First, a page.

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Sunday, March 06, 2005

Top tech city?

Now that I have denigrated mass-media ramblings on science and tech, I have to point out a recent article in Popular Science describing their very subjective opinion on the top tech city in the USA.
Minneapolis ranked first among U.S. cities in innovative transportation solutions, fourth in energy technology.
[...]
It ranked first among U.S. cities in innovative transportation solutions, fourth in energy technology. the city fell above the 50th percentile in every category measured, a broad-based showing of tech savvy that set it apart from the competition. With everything averaged together, there is no city in America where a culture of high technology has a more pervasive presence.

What happens when things get too cold?
The streets are clean enough to eat off, and seem curiously devoid of pedestrians--a ghost-town ambience that can be attributed to the Minneapolis skyway system running overhead. Back in 1962, city planners gave up trying to deal with the northern winters, where temperatures have bottomed out at 34 below, and began turning the entire center of the city into a giant human habitrail. The skyway is a series of sealed bridges above street level that winds for mile after disorienting mile through arcades of shops and plazas, opening on vast atriums with indoor waterfalls and trees to remind the tunnel-dwellers of the outside world. It's not a dome over the entire city, but it strikes me as being admirably close.
How can you heat a building in the middle of winter?
... Mayor Rybak drops me off at the Green Institute, a nonprofit that promotes environmental tech- nology and sustainable energy use--another area in which Minneapolis scored high points, with its eight EPA-rated EnergyStar buildings. The institute's building is a textbook on green technologies. It has no furnace but is kept at a constant temperature by a nontoxic antifreeze (so green you could actually drink it) circulating through a series of geothermal wells dug into the bedrock below. Mirrors above skylights follow the sun to reflect it inside, and sensors lower all electric light correspondingly, hibernating when people leave the room. Teused steel forms the bulk of the support beams, and the building has an insulating living roof planted with minnesota prairie species. The electrical system, run partly from an array of solar panels on the roof, kicks power back to the grid when it overproduces. Shelving consists of pressure-treated boards of soy and newspaper that look just like shiny black marble.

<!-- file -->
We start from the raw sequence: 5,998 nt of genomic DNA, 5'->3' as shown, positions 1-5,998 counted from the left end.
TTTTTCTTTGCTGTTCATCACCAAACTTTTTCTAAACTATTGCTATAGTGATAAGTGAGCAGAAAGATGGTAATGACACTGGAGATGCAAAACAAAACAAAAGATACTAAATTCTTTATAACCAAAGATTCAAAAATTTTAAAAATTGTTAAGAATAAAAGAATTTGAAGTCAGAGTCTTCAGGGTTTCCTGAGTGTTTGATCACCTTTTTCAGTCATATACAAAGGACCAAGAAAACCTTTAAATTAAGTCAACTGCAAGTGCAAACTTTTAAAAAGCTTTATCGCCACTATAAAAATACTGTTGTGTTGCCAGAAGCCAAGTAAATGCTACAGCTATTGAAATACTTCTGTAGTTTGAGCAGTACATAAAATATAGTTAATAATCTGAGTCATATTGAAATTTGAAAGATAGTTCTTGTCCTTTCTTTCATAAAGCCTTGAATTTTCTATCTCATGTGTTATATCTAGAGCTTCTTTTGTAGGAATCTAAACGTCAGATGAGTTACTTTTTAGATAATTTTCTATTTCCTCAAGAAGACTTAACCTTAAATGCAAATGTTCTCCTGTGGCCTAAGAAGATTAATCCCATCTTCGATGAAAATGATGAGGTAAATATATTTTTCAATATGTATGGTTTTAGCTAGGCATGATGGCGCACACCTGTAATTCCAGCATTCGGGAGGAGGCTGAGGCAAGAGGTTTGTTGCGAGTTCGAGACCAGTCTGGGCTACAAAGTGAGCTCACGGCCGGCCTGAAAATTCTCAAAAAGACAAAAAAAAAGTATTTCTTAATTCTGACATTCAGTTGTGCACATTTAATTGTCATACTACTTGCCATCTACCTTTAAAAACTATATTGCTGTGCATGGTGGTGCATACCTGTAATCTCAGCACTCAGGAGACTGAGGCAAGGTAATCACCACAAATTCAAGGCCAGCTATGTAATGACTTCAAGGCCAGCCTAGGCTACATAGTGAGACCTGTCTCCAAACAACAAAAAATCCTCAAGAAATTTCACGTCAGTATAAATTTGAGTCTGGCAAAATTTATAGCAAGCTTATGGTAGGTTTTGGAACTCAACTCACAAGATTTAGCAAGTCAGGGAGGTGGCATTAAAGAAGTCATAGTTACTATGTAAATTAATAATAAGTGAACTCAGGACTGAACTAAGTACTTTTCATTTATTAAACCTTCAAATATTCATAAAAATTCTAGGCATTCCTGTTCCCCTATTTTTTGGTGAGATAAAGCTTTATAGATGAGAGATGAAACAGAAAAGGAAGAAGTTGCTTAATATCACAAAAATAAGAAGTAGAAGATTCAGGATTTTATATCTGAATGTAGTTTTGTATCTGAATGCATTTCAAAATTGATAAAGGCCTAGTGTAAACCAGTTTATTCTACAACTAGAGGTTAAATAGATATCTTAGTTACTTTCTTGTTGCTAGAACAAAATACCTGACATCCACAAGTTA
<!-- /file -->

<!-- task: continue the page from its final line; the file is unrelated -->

What about heating a honking big building in the middle of winter? Like the Mall of America?
There is no heating system in the 4.2-million-square-foot building; the entire place is heated by the lighting system and the body heat of tens of thousands of bustling shoppers. It is a biosphere of consumers. The 400 trees in the mall's vast atrium are kept pest-free by tens of thousands of ladybugs. There is a 1.2-million-gallon aquarium and a whole amusement park under a roof big enough to dock the hindenburg . (This may be the only place on earth one could feasibly pick up wi-fi on a roller coaster.) The completed light rail slithers from the skyway in downtown minneapolis straight into the belly of the beast.

Amazing how much they equate metropolitan high-technology with beating the cold. On the down-side, too bad the writer did not mention anything about the low-tech/high-tech transportation convergence in Minneapolis. Mayor Rybak has been relentlessly pushing for bike paths and alternate means of transportation. For example, both buses and the light-rail transit have spaces for bicycles (buses carry bikes on the outside, the LRT has bike hooks on the inside).

1 Comments:

Professor Blogger jon said...

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jon

9:18 PM  

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